In the Eye of the Beholder

There was a time, not so long ago, when one received a happy helping of self-loathing upon entering into a department store. This effect was induced in the shopper by the displays set all around, like so many holy reminders of what one was not: you are not fit; you are not well groomed; you are not joyful (where’s your smile like that supermodel’s?); and so forth, until the marketing scheme achieved its mission, and you walked out with a pair of shoes or shirt you didn’t need so as to feel a little less worthless.  

But, as of late, I’ve noticed a trend change in the marketing scheme, much to my dismay. Perhaps you’ve noticed, too? It is the trend now in at least a few stores I have had the misfortune of stepping into to display, not Aphrodite incarnate, in light and harmonious form, borne aloft by sea mist to bring you a bottle of perfume. No, no, that just won’t do. What we are met with now is a woman nearly as round as tall, in skin-tight denim one fears is about to burst at the seams, and usually accompanied by her equally fat friends, and hanging out (who knows why) on some street corner or other urban setting.  

Now say what you like for the former, that it demoralizes woman, makes them despair of their true form or their woman-within or whatever, that it’s consumerist and promotes superficial beauty, but I say (if I may) that the former marketing approach is more in line with Christian morality, nay, that it is actually a holy and good thing altogether, and that the latter marketing ploy is evil, birthed from Hell, a stratagem of Satan himself to damn souls, if not to an eternity, at least to a natural life of misery, moral destitution, and hypertension. 

You see, whereas before the stores made you look up to some ideal beauty or image or idol of glamor, now you are encouraged to look no further than your own fat waist line. Though the former was coercive in its method, sneakily insinuating that you need that pink blouse to look good, the latter is so ugly, fat and lazy as almost to discourage purchasing anything at all—who would want to buy a pair of jeans if it made you look like that?!. One is perhaps inclined to believe that the new advertisement is not so much a marketing device as a piece of propaganda, a machine for mind control and manipulation of the social and psychological order, a way, in a word, to fashion a new proletariat for the new world order. Maybe, but I overstep my thesis by implying as much.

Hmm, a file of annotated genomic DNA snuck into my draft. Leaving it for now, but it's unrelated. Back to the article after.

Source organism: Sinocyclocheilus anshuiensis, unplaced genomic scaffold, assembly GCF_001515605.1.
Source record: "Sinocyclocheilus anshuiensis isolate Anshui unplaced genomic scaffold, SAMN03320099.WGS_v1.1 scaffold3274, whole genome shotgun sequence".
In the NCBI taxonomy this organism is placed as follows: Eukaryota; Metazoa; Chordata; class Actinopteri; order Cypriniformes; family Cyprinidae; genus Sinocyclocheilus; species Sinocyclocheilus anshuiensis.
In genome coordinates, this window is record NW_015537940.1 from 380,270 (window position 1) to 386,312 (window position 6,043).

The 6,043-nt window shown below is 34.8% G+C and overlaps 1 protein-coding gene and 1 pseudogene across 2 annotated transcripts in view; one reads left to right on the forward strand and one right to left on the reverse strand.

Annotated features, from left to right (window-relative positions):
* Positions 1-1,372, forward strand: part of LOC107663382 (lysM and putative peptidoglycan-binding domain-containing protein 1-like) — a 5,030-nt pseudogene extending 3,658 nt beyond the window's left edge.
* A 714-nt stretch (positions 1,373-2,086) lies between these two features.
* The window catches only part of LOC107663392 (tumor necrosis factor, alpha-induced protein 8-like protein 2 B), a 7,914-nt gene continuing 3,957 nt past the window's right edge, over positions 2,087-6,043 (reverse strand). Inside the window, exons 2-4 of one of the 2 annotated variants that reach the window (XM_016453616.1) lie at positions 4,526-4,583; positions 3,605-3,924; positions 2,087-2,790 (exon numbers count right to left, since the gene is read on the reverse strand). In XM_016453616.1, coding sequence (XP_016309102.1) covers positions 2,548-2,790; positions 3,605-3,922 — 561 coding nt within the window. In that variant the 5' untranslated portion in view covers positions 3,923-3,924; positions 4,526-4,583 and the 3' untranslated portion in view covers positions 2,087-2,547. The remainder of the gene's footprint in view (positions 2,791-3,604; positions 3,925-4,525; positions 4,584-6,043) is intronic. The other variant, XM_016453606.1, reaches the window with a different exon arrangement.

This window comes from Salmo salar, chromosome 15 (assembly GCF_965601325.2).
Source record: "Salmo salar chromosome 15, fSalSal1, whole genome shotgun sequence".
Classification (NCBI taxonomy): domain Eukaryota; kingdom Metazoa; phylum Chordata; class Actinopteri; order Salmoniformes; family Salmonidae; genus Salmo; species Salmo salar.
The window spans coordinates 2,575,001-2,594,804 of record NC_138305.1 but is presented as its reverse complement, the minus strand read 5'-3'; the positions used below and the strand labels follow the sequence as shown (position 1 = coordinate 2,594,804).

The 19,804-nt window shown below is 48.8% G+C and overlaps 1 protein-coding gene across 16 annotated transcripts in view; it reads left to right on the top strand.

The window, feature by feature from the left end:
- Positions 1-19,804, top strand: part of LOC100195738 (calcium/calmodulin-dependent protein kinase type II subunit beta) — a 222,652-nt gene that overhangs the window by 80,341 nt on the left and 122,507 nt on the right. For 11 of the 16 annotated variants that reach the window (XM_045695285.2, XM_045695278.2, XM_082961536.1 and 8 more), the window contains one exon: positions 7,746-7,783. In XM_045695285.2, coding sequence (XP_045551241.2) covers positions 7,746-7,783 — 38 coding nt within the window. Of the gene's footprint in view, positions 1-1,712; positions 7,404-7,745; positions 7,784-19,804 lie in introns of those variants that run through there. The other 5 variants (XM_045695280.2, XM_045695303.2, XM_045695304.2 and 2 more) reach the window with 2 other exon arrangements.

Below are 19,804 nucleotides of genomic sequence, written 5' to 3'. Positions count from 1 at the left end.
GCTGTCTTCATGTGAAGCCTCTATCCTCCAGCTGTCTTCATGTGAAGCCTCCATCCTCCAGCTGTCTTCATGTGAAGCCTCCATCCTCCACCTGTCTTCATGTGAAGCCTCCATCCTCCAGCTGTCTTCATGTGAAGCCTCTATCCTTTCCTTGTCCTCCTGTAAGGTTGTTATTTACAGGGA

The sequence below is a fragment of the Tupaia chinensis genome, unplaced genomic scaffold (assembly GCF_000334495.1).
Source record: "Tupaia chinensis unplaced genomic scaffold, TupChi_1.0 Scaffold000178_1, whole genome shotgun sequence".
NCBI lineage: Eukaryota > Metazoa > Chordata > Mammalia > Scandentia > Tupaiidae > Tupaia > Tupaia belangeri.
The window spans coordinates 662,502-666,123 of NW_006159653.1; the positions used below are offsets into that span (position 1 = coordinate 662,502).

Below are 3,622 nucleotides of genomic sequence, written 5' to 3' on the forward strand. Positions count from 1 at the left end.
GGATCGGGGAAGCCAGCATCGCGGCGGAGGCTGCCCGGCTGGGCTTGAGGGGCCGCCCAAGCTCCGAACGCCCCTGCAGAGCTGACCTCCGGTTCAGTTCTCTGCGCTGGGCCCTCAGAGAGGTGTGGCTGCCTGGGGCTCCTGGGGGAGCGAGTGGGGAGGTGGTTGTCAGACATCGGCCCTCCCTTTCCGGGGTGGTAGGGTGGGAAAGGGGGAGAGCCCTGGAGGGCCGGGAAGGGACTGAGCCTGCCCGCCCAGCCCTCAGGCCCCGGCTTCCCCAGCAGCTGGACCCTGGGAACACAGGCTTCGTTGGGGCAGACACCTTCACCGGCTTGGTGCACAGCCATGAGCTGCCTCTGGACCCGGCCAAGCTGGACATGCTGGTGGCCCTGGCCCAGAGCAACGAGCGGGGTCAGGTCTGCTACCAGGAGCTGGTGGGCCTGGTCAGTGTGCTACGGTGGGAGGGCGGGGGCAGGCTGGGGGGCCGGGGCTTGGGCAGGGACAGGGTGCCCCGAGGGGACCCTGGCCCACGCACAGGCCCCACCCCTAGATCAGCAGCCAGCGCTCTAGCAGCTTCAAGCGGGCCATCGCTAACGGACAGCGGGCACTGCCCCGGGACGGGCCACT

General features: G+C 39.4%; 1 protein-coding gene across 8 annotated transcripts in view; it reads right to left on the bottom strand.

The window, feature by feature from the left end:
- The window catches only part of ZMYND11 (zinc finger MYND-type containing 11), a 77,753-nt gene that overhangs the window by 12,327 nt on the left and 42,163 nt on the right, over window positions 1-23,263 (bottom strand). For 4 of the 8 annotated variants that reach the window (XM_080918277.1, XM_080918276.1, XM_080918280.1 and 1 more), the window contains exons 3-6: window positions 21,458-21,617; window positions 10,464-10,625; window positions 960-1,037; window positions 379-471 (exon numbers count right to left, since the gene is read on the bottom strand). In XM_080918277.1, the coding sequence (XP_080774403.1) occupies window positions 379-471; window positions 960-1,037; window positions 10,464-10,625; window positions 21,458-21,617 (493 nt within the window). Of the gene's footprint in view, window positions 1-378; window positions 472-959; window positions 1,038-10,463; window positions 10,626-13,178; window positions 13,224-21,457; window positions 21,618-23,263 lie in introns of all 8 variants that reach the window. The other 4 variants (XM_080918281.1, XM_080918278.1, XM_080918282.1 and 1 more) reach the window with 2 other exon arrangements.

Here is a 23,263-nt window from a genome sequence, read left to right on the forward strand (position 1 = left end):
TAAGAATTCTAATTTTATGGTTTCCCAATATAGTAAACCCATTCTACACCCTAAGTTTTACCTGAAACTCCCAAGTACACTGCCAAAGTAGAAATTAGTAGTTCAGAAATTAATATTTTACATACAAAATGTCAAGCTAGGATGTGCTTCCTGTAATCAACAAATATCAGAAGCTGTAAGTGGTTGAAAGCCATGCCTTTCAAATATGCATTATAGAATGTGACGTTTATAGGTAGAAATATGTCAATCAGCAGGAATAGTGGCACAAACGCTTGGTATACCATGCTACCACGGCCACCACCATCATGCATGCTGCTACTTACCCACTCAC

But the effect the new method does have without a doubt is that you have room to grow in your sin as you do in your pants. You need not self-loath anymore. That’s so 90s, with SlimFast and workout VHSs. Eat, drink, and be as heavy as a mini cow. Your kind is accepted here. The effect induced from this new method in the shopper is quite the reverse of the old, at least for the immoral shopper. She is happy with herself, either because the stores finally carry her size, or because she is pleased she’s not so fat as all that, and secretly is well-pleased with her own superiorly smaller shape. In other words, the new method makes one either gluttonous, slothful, or proud, all of which are deadly sins.